Primary and secondary driver insurance refers to actual drivers and not to separate insurance policies. One insurance policy covers the automobile, but the insurance company uses the primary and secondary designations to write your auto insurance policy. Your insurance agent needs to know the names of all possible drivers of the insured car -- including who will drive the car most -- when you apply for insurance coverage.
The primary driver is the person who drives the car most. The automobile insurance company uses information about the primary driver and the vehicle to determine the amount of your insurance premium for the coverage. The insurance company considers the primary driver’s driving history, auto insurance claims, credit record and age to determine risk and calculate the cost of coverage. The primary driver is often, but not always, the owner of the vehicle.
The secondary driver usually lives in the same household as the primary driver but does not drive the car as often. A policy may list one or more secondary drivers but only one primary driver. Insurance companies require you to list all individuals who drive the car, even if they use the car only occasionally. Some insurers ask that you list all licensed individuals in the home, even if those drivers have no immediate plan to use the car.
If you own more than one car, the insurance company lists you as primary driver on the car you drive the most. The person who drives the second car the most is listed as primary on that car. The insurance company lists other drivers as secondary on one or both vehicles. The insurer may require married couples who own two cars to list each person as primary driver on one car only and list teenage children as secondary drivers on one or both cars.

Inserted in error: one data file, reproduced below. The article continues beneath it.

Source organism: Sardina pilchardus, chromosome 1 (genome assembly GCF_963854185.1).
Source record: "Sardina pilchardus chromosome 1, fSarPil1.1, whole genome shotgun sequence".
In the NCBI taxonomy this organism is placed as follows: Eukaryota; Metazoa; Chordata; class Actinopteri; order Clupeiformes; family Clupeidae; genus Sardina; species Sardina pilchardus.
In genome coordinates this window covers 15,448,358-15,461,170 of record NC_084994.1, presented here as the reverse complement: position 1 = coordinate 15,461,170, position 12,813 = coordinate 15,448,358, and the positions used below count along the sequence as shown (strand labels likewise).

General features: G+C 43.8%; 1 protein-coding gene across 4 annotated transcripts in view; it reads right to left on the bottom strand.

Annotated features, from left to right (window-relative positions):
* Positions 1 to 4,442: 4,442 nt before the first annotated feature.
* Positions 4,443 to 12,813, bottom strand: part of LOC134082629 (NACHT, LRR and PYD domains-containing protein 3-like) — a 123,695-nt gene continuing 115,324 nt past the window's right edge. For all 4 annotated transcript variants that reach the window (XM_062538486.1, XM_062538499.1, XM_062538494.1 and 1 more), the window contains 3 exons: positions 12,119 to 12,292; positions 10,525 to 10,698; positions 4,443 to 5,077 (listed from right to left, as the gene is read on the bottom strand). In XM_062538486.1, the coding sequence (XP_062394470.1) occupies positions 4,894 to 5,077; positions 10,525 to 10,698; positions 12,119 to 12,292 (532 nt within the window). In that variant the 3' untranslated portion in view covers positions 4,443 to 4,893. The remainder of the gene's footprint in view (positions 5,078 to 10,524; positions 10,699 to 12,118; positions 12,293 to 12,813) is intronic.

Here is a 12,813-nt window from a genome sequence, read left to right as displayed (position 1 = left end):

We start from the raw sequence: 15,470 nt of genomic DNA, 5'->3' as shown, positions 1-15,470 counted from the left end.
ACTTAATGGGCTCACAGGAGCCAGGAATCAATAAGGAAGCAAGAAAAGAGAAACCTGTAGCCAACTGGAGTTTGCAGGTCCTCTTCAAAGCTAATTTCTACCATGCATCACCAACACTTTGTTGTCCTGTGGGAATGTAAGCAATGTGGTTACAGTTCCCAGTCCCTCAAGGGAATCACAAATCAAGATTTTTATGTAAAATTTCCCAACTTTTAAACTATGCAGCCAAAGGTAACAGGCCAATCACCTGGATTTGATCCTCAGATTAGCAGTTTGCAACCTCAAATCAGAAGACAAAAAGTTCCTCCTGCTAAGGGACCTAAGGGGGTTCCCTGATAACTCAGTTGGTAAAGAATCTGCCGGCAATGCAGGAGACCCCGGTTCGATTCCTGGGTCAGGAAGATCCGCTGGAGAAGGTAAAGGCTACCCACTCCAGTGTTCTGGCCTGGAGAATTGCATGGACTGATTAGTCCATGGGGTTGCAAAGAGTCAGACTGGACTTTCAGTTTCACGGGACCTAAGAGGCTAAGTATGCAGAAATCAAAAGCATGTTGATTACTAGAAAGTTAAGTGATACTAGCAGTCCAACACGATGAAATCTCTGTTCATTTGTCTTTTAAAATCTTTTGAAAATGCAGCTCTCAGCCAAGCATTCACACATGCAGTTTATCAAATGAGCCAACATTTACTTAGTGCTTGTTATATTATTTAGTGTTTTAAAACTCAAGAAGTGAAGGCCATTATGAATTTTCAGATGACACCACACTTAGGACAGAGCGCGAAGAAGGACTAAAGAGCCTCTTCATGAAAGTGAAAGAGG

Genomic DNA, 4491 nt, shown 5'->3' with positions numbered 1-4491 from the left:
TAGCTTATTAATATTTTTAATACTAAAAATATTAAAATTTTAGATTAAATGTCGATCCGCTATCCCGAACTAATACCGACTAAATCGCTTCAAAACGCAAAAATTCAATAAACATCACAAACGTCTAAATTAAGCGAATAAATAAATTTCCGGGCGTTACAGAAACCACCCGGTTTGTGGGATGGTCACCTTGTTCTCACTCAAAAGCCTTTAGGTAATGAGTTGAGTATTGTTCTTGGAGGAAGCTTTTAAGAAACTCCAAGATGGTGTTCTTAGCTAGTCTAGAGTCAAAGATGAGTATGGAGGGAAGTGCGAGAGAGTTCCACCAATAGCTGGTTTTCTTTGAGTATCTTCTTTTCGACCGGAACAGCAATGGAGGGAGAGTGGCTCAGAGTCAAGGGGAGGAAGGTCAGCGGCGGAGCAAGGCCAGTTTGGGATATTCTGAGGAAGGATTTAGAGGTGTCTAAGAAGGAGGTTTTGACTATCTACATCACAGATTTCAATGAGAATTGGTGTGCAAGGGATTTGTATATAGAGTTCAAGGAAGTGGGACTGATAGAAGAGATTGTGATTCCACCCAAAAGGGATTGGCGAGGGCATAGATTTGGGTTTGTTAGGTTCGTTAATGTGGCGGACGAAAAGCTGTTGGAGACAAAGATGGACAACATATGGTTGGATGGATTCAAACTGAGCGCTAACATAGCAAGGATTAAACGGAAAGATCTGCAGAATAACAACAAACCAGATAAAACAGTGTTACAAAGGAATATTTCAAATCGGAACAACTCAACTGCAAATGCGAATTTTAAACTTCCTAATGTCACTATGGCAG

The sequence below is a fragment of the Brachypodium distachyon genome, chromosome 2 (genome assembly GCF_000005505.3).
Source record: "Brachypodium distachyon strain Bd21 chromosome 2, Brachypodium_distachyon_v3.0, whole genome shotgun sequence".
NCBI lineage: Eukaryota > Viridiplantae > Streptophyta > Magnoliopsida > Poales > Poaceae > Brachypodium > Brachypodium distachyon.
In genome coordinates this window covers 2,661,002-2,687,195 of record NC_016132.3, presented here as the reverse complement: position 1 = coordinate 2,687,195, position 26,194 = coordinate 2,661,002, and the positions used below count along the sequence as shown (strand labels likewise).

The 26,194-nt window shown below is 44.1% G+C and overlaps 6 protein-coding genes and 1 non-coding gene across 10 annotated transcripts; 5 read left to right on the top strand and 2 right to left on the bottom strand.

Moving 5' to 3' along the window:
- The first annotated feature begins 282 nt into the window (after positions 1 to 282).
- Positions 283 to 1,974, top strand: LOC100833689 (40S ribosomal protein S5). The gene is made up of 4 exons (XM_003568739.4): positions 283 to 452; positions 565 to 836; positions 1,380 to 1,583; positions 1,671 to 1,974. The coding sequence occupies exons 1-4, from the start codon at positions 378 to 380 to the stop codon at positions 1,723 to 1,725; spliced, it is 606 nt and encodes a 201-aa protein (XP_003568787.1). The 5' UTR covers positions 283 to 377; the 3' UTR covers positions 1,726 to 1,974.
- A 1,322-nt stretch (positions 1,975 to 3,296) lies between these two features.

The insurance company might raise your premiums because of secondary drivers on the policy, especially if the individual is a teenager or has a problem driving history. However, listing the secondary driver protects your coverage if that driver is at fault in an accident while driving your car. Allowing an individual to drive your car who is not listed as a secondary driver can invalidate your policy, especially if that driver is a teenager. Check your insurer’s policy for details about primary and secondary drivers.
Gail Sessoms, a grant writer and nonprofit consultant, writes about nonprofit, small business and personal finance issues. She volunteers as a court-appointed child advocate, has a background in social services and writes about issues important to families. Sessoms holds a Bachelor of Arts degree in liberal studies.